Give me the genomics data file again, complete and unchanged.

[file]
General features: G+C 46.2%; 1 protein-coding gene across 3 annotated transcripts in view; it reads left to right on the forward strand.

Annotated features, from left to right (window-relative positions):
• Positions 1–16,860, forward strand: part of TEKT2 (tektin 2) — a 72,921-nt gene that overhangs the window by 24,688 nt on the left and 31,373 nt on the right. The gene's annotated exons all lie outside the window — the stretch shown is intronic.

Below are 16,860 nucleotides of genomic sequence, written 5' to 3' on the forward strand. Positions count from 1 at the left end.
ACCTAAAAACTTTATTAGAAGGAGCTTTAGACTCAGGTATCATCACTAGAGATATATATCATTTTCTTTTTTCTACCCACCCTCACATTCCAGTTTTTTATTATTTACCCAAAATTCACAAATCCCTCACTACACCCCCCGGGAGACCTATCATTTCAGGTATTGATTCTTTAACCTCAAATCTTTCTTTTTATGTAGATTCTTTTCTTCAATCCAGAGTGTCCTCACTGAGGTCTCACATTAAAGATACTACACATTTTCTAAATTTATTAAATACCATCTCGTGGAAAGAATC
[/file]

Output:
General features: G+C 46.2%; 1 protein-coding gene across 3 annotated transcripts in view; it reads left to right on the forward strand.

Annotated features, from left to right (window-relative positions):
• Positions 1–16,860, forward strand: part of TEKT2 (tektin 2) — a 72,921-nt gene that overhangs the window by 24,688 nt on the left and 31,373 nt on the right. The gene's annotated exons all lie outside the window — the stretch shown is intronic.

Below are 16,860 nucleotides of genomic sequence, written 5' to 3' on the forward strand. Positions count from 1 at the left end.
ACCTAAAAACTTTATTAGAAGGAGCTTTAGACTCAGGTATCATCACTAGAGATATATATCATTTTCTTTTTTCTACCCACCCTCACATTCCAGTTTTTTATTATTTACCCAAAATTCACAAATCCCTCACTACACCCCCCGGGAGACCTATCATTTCAGGTATTGATTCTTTAACCTCAAATCTTTCTTTTTATGTAGATTCTTTTCTTCAATCCAGAGTGTCCTCACTGAGGTCTCACATTAAAGATACTACACATTTTCTAAATTTATTAAATACCATCTCGTGGAAAGAATC